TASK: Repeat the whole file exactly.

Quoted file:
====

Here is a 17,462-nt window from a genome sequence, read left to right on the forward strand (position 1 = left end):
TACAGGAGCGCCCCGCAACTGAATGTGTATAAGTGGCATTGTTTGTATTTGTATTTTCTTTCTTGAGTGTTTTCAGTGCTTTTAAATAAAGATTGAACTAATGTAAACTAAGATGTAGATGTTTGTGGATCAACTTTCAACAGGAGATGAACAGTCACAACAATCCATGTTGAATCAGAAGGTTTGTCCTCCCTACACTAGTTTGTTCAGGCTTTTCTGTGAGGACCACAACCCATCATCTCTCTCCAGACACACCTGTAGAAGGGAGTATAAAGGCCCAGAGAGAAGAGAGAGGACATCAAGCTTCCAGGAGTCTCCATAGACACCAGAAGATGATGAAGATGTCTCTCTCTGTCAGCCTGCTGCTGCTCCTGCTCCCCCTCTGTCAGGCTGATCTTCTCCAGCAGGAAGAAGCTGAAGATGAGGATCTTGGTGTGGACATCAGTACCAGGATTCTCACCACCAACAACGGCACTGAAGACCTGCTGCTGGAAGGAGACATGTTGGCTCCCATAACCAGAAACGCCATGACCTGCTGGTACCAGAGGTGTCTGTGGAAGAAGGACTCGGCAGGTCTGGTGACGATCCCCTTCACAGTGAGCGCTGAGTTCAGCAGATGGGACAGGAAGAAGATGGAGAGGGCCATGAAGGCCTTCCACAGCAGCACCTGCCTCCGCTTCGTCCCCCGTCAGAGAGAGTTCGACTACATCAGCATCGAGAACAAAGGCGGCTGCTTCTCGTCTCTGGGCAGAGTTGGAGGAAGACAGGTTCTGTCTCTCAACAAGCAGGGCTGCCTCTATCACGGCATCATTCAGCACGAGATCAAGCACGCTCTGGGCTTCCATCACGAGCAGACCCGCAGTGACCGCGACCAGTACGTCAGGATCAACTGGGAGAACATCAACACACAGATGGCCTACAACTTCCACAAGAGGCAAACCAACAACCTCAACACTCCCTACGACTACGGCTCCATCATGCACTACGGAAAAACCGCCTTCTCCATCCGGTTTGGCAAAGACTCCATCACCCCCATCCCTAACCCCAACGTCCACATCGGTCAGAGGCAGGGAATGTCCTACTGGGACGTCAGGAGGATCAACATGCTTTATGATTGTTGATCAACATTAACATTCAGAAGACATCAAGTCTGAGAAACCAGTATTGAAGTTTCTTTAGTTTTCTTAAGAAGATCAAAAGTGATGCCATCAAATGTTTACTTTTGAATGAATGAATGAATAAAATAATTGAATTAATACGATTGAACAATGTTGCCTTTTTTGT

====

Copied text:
Here is a 17,462-nt window from a genome sequence, read left to right on the forward strand (position 1 = left end):
TACAGGAGCGCCCCGCAACTGAATGTGTATAAGTGGCATTGTTTGTATTTGTATTTTCTTTCTTGAGTGTTTTCAGTGCTTTTAAATAAAGATTGAACTAATGTAAACTAAGATGTAGATGTTTGTGGATCAACTTTCAACAGGAGATGAACAGTCACAACAATCCATGTTGAATCAGAAGGTTTGTCCTCCCTACACTAGTTTGTTCAGGCTTTTCTGTGAGGACCACAACCCATCATCTCTCTCCAGACACACCTGTAGAAGGGAGTATAAAGGCCCAGAGAGAAGAGAGAGGACATCAAGCTTCCAGGAGTCTCCATAGACACCAGAAGATGATGAAGATGTCTCTCTCTGTCAGCCTGCTGCTGCTCCTGCTCCCCCTCTGTCAGGCTGATCTTCTCCAGCAGGAAGAAGCTGAAGATGAGGATCTTGGTGTGGACATCAGTACCAGGATTCTCACCACCAACAACGGCACTGAAGACCTGCTGCTGGAAGGAGACATGTTGGCTCCCATAACCAGAAACGCCATGACCTGCTGGTACCAGAGGTGTCTGTGGAAGAAGGACTCGGCAGGTCTGGTGACGATCCCCTTCACAGTGAGCGCTGAGTTCAGCAGATGGGACAGGAAGAAGATGGAGAGGGCCATGAAGGCCTTCCACAGCAGCACCTGCCTCCGCTTCGTCCCCCGTCAGAGAGAGTTCGACTACATCAGCATCGAGAACAAAGGCGGCTGCTTCTCGTCTCTGGGCAGAGTTGGAGGAAGACAGGTTCTGTCTCTCAACAAGCAGGGCTGCCTCTATCACGGCATCATTCAGCACGAGATCAAGCACGCTCTGGGCTTCCATCACGAGCAGACCCGCAGTGACCGCGACCAGTACGTCAGGATCAACTGGGAGAACATCAACACACAGATGGCCTACAACTTCCACAAGAGGCAAACCAACAACCTCAACACTCCCTACGACTACGGCTCCATCATGCACTACGGAAAAACCGCCTTCTCCATCCGGTTTGGCAAAGACTCCATCACCCCCATCCCTAACCCCAACGTCCACATCGGTCAGAGGCAGGGAATGTCCTACTGGGACGTCAGGAGGATCAACATGCTTTATGATTGTTGATCAACATTAACATTCAGAAGACATCAAGTCTGAGAAACCAGTATTGAAGTTTCTTTAGTTTTCTTAAGAAGATCAAAAGTGATGCCATCAAATGTTTACTTTTGAATGAATGAATGAATAAAATAATTGAATTAATACGATTGAACAATGTTGCCTTTTTTGT